You know, I’m actually surprised.
In the lead-up to Y2K, you couldn’t turn on a TV without seeing something about the coming Dark Ages. It was all the rage on Coast to Coast AM, and even slightly incorporated into John Titor’s Excellent Adventure. There were Y2K toys. Disaster kits, computer upgrades, New Year’s Eve parties where someone killed the lights right at Midnight to freak everybody out (that was me).
The 2012 doomsday prophecies are falling a little flat in comparison.
Of course, you can venture into those places on the Internet and still find all the conspiracies and prophecies you could ever hope for.
Really, though, I’m interested in mainstream awareness — the 2012 Apocalypse’s mind share, if you will.
We’ve had a few TV shows, slivers of mainstream nods to the apocalypse. Just recently we’ve seen a handful of “experts” come forward, attempting to convince everyone that, while the Mayans did make prophecies, they never predicted the end of the world.
Otherwise, there’s been nothing on the scale of a fully overblown media onslaught of fear mongering. Which is good, don’t get me wrong, but it’s also odd.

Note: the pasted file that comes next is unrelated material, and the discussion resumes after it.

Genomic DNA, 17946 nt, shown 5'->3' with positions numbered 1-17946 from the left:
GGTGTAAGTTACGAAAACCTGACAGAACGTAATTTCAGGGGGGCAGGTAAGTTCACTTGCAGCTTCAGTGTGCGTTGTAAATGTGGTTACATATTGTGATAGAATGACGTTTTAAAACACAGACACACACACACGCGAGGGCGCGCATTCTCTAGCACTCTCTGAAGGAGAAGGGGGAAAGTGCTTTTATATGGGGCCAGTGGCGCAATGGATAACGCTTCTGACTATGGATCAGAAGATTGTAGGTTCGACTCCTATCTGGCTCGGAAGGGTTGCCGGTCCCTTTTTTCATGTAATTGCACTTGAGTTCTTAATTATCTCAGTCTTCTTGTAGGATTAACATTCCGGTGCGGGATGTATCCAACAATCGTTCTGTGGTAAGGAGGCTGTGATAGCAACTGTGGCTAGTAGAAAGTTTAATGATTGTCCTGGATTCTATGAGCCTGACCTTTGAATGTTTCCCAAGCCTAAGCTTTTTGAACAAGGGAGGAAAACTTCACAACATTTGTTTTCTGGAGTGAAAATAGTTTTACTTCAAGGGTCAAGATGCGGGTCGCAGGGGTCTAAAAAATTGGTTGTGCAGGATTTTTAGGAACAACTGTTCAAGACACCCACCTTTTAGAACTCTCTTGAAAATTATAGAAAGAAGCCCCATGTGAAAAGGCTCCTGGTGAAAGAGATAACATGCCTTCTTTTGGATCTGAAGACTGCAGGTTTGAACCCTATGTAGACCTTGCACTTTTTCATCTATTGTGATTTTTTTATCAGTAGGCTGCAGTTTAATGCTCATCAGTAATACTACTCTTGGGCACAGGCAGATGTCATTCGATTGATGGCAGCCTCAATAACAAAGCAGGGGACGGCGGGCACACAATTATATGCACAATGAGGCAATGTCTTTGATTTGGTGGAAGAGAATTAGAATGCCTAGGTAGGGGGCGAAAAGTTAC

“People…believe the Maya may have been privy to impending astronomical disasters that would coincide with 2012, ranging from explosive storms on the surface of the sun that could knock out power grids to a galactic alignment that could trigger a reversal in Earth’s magnetic field.”
I wonder if most people have simply grown tired of the hyperbole that always builds up with end times prophecies and looming disasters. After Y2K and a spattering of other failed predictions, not to mention the very real disasters that have plagued the entire world since the turn of the Millennium, perhaps we’re just not interested anymore. We’re also, for the most part, less superstitious.
Or, I suppose, doomsday scenarios based on dubious “prophecies” just don’t do well with test audiences.
Maybe I’m wrong. We’ve still got a few months left to really get excited about the End Of The World, and there are many people out there (unfortunately, I guess I should add) who genuinely fear the apocalypse. But, at the moment, 2012 is charting about as well as last year’s Rapture.
Whatever the case, after 2012 we have the Year 2038 problem to look forward to, so there’s still hope (er, doom). Then again, we already know how to fix that one…